Casino gambling bill dead for this year

ATLANTA — A bill that would have allowed casino gambling in Georgia is dead for this year.

The sponsor of Senate Bill 79, Sen. Brandon Beach, R-Alpharetta, told Channel 2's Richard Elliot that he does not have the votes to get the bill out of committee.

“I am not discouraged,” Beach told the Atlanta Journal-Constitution. “I will double down and plan to crisscross the state starting in April” to build support for the bill in 2018.

Beach's original plan called for up to six casinos and a horse racing track in the state. He eventually reduced that to no more than two destination resort casinos; one in the Metro Atlanta area and another in a smaller, secondary city like Savannah or Columbus.


The bill required the casinos to pay 20 percent of gambling revenues to the state to help pay for HOPE scholarships, needs-based scholarships and pre-K programs.

Beach said he plans to spend this year educating the state about the bill by visiting local Rotary Clubs and speaking with education leaders, hospital administrators and anyone else who will listen, to garner public backing.

“I do think we have the votes,” Beach said. We feel very confident we have the votes on the Senate floor, but you have to get it out of committee to get it to the floor.”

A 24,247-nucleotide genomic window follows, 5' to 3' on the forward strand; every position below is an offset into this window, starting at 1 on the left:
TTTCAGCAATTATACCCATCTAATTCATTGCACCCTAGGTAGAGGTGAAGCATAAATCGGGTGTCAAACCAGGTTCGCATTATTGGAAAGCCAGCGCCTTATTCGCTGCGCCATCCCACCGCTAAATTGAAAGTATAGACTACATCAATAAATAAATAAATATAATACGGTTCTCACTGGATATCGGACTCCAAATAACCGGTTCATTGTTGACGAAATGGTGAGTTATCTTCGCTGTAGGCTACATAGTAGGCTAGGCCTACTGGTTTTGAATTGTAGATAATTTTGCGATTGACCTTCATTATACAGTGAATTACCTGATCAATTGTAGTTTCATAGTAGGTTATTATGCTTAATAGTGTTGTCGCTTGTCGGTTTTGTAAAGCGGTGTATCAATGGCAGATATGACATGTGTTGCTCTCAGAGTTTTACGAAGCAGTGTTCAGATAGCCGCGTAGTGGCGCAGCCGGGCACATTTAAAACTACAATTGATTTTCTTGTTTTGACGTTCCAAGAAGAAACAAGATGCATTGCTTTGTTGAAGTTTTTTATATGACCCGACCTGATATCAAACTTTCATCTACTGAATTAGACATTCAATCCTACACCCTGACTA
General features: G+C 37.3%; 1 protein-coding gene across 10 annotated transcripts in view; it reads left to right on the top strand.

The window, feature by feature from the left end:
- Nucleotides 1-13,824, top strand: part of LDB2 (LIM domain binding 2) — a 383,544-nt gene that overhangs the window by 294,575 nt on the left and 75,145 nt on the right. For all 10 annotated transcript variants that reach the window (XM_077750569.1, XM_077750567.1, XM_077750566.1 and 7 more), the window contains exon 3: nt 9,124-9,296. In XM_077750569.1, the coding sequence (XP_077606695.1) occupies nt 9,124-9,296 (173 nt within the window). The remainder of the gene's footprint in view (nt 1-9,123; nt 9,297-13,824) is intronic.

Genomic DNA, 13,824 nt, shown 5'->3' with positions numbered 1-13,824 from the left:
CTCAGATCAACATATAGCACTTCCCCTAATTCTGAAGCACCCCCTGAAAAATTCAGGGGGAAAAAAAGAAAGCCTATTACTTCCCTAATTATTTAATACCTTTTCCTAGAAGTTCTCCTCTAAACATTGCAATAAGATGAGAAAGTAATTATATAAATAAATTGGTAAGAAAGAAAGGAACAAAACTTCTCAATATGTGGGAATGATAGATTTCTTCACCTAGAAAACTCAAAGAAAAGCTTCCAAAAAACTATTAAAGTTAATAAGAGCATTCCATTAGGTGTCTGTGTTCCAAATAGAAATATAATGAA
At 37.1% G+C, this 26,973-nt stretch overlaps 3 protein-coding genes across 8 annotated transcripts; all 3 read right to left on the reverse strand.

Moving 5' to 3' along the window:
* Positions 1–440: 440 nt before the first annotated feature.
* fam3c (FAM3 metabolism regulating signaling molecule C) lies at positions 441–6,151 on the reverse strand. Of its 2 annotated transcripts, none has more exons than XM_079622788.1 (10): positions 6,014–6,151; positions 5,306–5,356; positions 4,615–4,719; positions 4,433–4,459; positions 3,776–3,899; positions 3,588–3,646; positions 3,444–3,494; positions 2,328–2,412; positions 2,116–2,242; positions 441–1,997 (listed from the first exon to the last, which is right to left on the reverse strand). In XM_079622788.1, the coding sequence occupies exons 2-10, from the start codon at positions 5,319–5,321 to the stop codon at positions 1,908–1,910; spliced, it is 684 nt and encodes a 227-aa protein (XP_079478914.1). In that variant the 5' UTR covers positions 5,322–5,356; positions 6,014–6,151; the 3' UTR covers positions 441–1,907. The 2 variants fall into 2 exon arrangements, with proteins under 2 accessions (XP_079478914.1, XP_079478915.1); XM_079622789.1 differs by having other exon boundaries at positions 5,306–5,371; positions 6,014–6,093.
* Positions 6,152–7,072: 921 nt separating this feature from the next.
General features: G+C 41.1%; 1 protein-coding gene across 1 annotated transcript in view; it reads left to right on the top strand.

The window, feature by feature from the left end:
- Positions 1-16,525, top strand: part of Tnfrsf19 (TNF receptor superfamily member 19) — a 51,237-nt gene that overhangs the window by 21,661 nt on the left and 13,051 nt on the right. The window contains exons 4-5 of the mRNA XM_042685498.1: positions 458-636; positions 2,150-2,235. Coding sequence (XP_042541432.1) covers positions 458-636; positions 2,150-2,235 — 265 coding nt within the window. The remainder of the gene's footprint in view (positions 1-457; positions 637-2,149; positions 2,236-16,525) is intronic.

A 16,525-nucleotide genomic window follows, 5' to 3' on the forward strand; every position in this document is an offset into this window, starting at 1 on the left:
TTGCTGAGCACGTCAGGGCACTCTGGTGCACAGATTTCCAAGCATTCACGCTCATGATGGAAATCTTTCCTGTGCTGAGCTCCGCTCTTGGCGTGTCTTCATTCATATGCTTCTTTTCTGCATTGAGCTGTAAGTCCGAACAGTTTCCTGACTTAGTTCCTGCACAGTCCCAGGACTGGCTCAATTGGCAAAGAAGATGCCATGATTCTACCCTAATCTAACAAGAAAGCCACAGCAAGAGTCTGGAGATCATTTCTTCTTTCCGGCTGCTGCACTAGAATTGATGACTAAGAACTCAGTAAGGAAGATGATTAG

State Rep. Ron Stephens' version of the bill is technically still alive but without Senate support, and even he conceded some defeat.

“We will not give up on these kids,” Stephens said. “We will not give up on the HOPE scholarship, the HOPE grant and pre-k funding and, as it continues to dwindle. We'll be back again.”

Mike Griffin, of the Georgia Baptist Mission Board, said social and economic conservatives joined to defeat the bill because they both think it's bad for Georgia.

“We can be thankful that legislators during this session have given an ear to understand that the end does not always justify the means and that we can't always put and should never put money over morality,” Griffin said.

Information from the Atlanta Journal-Constitution was used in this report.